Due to high total weights of over 20 kg, it doesn’t matter whether the scale stops at 21.44 kg or 22.2 kg for a modern eMTB. In our test, the difference between the lightest and the heaviest bike was just under 4 kg. This is not to be ignored… but a little extra weight in the form of functional, reliable componentry is better than an ebike designed and constructed to be as light as possible, at all costs, but which ends up in the workshop more often than on the trail.
On the road, it takes only a few turns of the pedals to activate the Vado’s motor and get it up to speed. In Turbo mode — the bike’s highest level of pedal-assist — the Vado reaches speeds of up to 28 miles per hour, after which the electric drive system automatically shuts off to conserve power (and abide by local law). A built-in LED readout on the handlebars allows riders to monitor battery life, check current speed, and track calories burned while also being able to glance at distance traveled. The Turbo Vado Mission Control app (iOS/Android) also connects to the bike via Bluetooth and allows riders to further tune their ride and adjust the bike’s settings.
You can’t really get a cheap e-bike just yet. But if you keep the car in the garage more often, you’ll save cash on maintenance and gas money. Not to mention the added health benefits and potentially fewer sick days from getting more exercise. Prices vary widely, but you should expect to pay at least $1,500 for a decent e-bike, and considerably more ($2,500-$5,500) for a quality bike with a motor system from a major manufacturer like Bosch, Shimano, or Yamaha.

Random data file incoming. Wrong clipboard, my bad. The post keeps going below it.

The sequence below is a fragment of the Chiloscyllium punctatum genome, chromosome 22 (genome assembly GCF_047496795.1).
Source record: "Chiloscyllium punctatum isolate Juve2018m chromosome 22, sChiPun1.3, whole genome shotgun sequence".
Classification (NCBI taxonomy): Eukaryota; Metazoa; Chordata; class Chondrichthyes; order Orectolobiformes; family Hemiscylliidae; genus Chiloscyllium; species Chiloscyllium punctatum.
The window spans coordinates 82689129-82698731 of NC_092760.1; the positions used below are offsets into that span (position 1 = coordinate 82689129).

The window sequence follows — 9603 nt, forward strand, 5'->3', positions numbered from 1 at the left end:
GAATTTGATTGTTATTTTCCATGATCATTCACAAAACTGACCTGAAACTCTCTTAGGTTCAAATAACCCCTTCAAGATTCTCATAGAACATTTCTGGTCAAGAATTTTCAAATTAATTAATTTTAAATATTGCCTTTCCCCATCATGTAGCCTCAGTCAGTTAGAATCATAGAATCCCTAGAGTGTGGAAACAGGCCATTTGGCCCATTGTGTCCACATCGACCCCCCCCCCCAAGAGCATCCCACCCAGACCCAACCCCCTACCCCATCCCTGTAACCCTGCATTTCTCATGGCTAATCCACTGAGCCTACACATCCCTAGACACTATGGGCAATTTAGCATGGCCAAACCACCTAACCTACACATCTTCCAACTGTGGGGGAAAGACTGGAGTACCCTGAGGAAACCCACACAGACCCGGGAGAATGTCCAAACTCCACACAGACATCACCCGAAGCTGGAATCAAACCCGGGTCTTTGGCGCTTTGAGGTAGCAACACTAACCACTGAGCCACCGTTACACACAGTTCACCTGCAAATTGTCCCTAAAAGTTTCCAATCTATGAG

The Spectral:ON is our most challenging development project to date. With the focus on the essentials, it was our clear goal to design an E-MTB that rides like the perfect trail bike. The result is already award-winning: modern trail geometry, wheel concept with 29/27.5" wheels front and rear, plus Shimano's powerful Steps E8000 drive. With the support of the engine, Spectral:ON expands your horizons: more trails per hour, trying out new ways and pushing the boundaries. You master even steep, technical climbs playfully and enjoy the agile handling and the outstanding smoothness in fast passages downhill. Space for bottle holder, geometry adjustment and lightning-fast battery change? Standard! We've taken every detail into account to give you the ultimate E-MTB driving experience.
You've gotta get up to get down and one of the purposes of e-bikes is to make it much easier to do so. Since we spend significantly more time climbing than descending, we felt it was important to rate how well these bikes perform when pointed uphill. Climbing on an e-MTB with pedal assist support is somewhat different than climbing on a bike without a motor. These bikes are capable of carrying some serious speed uphill, changing the climbing dynamic with a much faster pace, often tossing finesse out the window in favor of power and momentum. The heavy weight of these bikes and plus-sized tires gives them incredible traction, keeping them planted on the ground, and dampening switches can be left wide open to enjoy the added traction benefits of active rear suspension. Each bike's geometry, handling, and power output all played a role in how well these bikes performed on the ascents, and we had plenty of time to test them while rallying back uphill for more downhill laps.